Skip to Content

School of the Earth, Ocean and Environment


Climate Change

Studies of modern and ancient climate change using a variety of biotic and geochemical proxies preserved in marine, lacustrine and terrestrial records. Also examination of the effects of climate change on biotic and abiotic systems, and human social adaptation to those disruptions. Faculty are actively involved in research on paleooceanography, paleoclimatology, and biological and societal responses to climate change in areas all around the globe.

Climate Change Faculty

David

David Barbeau

Associate Professor, SEOE. Clastic sedimentology, tectonics and sedimentation, basin analysis, thermochronology, sediment provenance, and tectonics of the southern Andes and Antarctica.

Monica Barra

Monica Barra

Monica Barra completed her Ph.D. in Cultural Anthropology from the Graduate Center at the City University of New York in 2018. Additionally, she holds a masters degree in American Studies from Rutgers University and a bachelors degree in Urban Studies and Literature from the Johnston Center for Integrative Studies at the University of Redlands. Monica joined the University of South Carolina in 2018 as an assistant professor in the area of Race and Environment at the School of the Earth, Ocean, and Environment with a joint appointment in the Department of Anthropology.

Claudia

Claudia Benitez-Nelson

Biogeochemical cycling and export fluxes of nutrients. Global climate change in past and present day environments. Utilization of cosmogenic and uranium series radioisotopes to study ecological processes. Development of new analytical techniques.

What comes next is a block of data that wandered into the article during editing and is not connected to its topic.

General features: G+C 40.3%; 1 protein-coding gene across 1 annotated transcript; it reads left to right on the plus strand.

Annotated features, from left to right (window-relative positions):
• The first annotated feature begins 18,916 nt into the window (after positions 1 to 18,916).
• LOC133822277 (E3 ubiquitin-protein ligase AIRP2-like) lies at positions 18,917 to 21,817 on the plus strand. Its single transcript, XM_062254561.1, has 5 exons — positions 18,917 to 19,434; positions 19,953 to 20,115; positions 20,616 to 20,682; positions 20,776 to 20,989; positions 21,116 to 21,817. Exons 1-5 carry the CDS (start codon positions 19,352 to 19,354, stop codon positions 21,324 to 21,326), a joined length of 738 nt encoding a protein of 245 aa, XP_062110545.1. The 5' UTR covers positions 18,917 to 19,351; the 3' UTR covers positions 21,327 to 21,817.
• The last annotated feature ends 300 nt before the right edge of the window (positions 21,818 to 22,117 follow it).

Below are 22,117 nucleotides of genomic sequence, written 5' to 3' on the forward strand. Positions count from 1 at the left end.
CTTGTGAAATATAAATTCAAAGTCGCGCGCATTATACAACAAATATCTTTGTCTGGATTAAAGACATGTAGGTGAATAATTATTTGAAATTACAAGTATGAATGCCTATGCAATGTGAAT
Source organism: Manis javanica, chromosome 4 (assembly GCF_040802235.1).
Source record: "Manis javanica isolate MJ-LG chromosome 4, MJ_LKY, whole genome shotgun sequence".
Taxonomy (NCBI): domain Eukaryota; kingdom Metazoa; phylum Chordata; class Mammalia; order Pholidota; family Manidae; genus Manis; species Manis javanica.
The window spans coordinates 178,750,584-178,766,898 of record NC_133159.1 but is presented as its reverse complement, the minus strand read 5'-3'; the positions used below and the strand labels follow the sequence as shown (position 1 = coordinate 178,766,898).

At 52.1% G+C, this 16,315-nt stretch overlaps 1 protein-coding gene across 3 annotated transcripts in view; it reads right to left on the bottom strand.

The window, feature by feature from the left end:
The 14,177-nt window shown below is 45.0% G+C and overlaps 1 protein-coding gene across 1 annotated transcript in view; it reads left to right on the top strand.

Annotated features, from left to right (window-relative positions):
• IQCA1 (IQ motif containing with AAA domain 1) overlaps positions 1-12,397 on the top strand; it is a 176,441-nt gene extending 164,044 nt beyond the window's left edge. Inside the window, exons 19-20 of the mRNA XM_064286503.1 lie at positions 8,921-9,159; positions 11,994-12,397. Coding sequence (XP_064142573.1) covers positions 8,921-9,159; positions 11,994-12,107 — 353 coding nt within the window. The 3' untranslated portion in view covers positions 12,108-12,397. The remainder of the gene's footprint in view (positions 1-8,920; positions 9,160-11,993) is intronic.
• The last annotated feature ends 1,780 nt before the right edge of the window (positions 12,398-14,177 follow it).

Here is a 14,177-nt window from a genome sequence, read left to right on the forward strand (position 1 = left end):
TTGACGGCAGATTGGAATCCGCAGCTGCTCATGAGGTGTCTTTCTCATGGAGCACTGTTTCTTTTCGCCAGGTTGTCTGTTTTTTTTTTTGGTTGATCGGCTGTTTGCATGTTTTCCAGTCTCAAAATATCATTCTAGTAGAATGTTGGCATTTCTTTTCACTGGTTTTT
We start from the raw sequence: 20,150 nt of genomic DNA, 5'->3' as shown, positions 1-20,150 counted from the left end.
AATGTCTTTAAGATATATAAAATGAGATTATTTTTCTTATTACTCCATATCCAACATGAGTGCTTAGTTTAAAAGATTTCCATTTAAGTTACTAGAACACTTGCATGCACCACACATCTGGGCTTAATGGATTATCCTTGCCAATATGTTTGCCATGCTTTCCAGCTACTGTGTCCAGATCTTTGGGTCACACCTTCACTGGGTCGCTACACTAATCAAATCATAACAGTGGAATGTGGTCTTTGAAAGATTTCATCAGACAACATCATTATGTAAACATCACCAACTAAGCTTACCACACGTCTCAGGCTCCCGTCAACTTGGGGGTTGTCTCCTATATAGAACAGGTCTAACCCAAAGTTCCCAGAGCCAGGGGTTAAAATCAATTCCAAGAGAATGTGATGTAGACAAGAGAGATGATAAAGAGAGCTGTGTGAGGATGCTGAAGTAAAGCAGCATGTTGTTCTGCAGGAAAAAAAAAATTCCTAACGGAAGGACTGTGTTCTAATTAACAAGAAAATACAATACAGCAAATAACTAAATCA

Ronald

Ronald Benner

My research focuses on the carbon, nitrogen, and phosphorous cycles in aquatic environments, from wetlands to the open ocean. Experimental approaches are used to characterize biogeochemical processes and the roles of microorganisms as key players in the production and transformation of organic matter. Geochemical approaches are used to integrate processes over space and time.

Carol

Carol Boggs

We focus on evolutionary, functional and behavioral ecology, with applications to conservation and environmental issues. The major question is how environmental change and variation affect life history traits, population structure and dynamics, and species interactions over ecological and evolutionary time. Environments vary on multiple spatial and temporal scales. Additionally, both the abiotic and biotic components of the environment may vary, for example in cases of species' invasions.